Effectively Documenting Patient Phone Calls Decreases Liability

By Charu Raheja, PhD

In modern times, people demand quick access to information and services. Medical care is no different. More and more patients and medical practices are turning to the telephone to communicate health information and care instructions, which, when used correctly, can be a safe, effective and beneficial option for both the patient and physician. However, unlike office visits, there is often a lack of documentation of the communication between the health care provider and patient. If there is a misunderstanding or a negative patient outcome, this can lead to malpractice suits against physicians.

In 2007, a group of physicians and risk managers reviewed the cases of 32 telephone-specific malpractice suits. In this review, which was published in the Journal of General Internal Medicine, it was discovered that 60% of the malpractice claims examined were in favor of the patient largely due to errors made over the phone. It was also determined that the leading types of miscommunication in the telecare cases were poor patient documentation and defective triage. Specifically, not taking a complete medical history and a lack of awareness of previous calls led to the telephone medicine errors found.

The effects of poor record keeping

Documenting patient phone calls is a step that is easily and frequently overlooked in the medical office or after hours. Busy clinicians and office staff are often rushed and sometimes handle phone calls without documenting all the details. Patients are sometimes forced to call back to get what they need when messages are dropped due to poor record keeping. This is frustrating for the patient and the person taking the call, and also could result in delayed or overlooked care.

Making careful patient documentation over the phone is a vital step to ensuring the best in patient care and to protecting your practice from malpractice allegations. According to the previously mentioned review, the most frequent allegations in telephonic medicine malpractice suits were failure to diagnose, inattentive treatment, injury and death. A common factor among most of the cases contained inadequate or missing documentation, pointing to the importance of proper documentation. Unless you record your telephone calls with patients, there really are no other records of your interaction and can leave you with liability without proof.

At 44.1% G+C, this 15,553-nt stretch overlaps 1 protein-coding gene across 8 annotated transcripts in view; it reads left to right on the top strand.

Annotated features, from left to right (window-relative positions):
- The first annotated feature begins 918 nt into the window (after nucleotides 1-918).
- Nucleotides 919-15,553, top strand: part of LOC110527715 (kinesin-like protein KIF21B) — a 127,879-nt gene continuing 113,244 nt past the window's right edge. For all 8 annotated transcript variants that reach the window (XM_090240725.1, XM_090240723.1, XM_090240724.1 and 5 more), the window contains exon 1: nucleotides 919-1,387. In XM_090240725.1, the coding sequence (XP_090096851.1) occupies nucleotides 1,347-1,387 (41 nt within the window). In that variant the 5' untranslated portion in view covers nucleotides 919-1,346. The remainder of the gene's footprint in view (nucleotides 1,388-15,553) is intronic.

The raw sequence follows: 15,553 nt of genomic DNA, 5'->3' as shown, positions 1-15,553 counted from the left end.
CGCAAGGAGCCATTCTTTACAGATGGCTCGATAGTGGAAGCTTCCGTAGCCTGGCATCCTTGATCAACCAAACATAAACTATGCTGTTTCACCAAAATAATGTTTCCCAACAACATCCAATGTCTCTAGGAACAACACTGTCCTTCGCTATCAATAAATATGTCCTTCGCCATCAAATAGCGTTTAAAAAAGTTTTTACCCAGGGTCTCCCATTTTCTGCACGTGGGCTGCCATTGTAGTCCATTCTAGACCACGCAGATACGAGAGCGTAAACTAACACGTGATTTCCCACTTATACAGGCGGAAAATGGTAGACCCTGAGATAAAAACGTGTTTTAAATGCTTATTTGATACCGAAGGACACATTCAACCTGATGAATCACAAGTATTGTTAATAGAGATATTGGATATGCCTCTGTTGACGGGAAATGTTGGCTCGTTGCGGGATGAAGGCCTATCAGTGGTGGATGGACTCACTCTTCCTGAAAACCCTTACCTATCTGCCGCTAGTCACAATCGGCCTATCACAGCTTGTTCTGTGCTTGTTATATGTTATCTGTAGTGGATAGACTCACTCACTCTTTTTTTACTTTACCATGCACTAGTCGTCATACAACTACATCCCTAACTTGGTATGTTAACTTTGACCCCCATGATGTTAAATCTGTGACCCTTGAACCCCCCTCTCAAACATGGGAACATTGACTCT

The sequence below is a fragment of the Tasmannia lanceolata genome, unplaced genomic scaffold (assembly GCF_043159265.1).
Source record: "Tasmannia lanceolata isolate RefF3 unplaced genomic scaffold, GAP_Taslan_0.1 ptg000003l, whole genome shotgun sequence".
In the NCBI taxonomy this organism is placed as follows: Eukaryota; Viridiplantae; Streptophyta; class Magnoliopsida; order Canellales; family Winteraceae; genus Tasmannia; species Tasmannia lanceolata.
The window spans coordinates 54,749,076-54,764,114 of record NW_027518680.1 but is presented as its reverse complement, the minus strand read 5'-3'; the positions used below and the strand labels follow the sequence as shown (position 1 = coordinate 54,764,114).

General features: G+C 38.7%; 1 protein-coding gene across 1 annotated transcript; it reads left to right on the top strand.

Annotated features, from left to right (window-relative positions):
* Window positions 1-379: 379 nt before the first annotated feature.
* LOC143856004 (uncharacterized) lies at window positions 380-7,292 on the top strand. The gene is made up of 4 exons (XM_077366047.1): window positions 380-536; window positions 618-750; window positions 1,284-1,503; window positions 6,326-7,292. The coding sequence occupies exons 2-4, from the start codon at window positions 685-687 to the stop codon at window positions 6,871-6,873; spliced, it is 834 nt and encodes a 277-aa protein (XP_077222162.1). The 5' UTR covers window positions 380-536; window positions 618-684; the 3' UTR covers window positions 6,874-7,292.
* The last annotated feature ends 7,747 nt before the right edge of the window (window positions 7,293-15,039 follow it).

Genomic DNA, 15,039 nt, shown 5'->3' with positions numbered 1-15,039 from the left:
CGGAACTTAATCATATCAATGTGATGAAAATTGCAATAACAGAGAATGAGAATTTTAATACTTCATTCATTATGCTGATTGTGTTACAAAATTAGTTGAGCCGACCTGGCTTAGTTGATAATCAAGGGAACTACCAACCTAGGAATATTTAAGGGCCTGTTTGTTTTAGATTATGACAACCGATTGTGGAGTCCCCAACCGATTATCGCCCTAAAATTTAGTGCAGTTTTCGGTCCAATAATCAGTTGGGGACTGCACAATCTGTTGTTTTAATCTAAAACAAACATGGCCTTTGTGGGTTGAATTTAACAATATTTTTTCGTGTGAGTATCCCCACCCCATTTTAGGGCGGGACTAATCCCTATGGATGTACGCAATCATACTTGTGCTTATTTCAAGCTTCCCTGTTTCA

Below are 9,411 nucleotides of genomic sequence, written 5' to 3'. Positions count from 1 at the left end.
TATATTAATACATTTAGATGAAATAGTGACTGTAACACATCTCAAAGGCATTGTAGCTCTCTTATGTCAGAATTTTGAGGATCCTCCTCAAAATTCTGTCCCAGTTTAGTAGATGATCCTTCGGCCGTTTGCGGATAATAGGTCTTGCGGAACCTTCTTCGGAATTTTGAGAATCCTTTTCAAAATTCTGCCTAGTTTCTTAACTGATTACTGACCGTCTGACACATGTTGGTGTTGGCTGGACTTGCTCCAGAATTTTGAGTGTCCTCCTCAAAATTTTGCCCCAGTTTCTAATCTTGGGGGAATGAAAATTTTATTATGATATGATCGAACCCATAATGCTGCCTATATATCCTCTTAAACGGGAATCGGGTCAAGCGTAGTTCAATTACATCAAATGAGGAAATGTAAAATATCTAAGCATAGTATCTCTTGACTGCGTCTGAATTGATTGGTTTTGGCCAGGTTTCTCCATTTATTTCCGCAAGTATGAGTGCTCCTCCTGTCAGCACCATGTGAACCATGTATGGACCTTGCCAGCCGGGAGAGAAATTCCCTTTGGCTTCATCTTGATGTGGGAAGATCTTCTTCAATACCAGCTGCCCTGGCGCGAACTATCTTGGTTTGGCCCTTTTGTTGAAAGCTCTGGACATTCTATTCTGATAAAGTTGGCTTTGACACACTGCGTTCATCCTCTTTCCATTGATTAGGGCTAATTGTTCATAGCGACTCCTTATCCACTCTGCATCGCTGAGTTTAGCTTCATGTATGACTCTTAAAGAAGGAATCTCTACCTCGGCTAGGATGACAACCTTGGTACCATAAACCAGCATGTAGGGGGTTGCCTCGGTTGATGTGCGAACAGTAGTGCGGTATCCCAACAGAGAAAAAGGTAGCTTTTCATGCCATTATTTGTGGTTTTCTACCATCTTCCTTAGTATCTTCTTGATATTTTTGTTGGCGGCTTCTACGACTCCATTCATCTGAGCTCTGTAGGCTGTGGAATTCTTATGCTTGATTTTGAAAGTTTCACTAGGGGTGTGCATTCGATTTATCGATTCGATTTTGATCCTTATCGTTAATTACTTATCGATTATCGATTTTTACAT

What can nurse triage do to decrease tele-care errors?

While physicians are certainly experts at what they do, during the day it is impossible for them to talk to every caller while still attending to their patients with appointments. In addition, after hours, when they are away from the office, it is difficult to document every phone call.

Having a nurse triage system in the office such as the MyTriageChecklist™ that utilizes standardized protocols and patient documentation tools during the day can decrease the burden on the providers while safely taking care of patients. When the office closes, a highly trained and dedicated nurse triage center can help get patients to the proper level of care at the correct location at the right time and document the interaction (see Nurse Triage on Call™).

Although the nurses do not diagnose patients, they do gather relevant information including a detailed medical history from the patient, pair signs and symptoms with the proper protocol and disposition, and offer professional insight to patients as appropriate.

Just some of the benefits of using a nurse triage include:

  • A reduction in unneeded repeat calling
  • A reduction in unnecessary clinic visits
  • An increase in compliance rates
  • Increased patient satisfaction
  • Accurate and adequate documentation of all communication with patients

This is good for patients because they receive better customer service and efficiency of care. The benefit for physicians is smoother communication between patients and health care providers, and a tangible record in case anything comes up again in the future.

About the author:
Charu G. Raheja, PhD is the CEO and Chair TriageLogic

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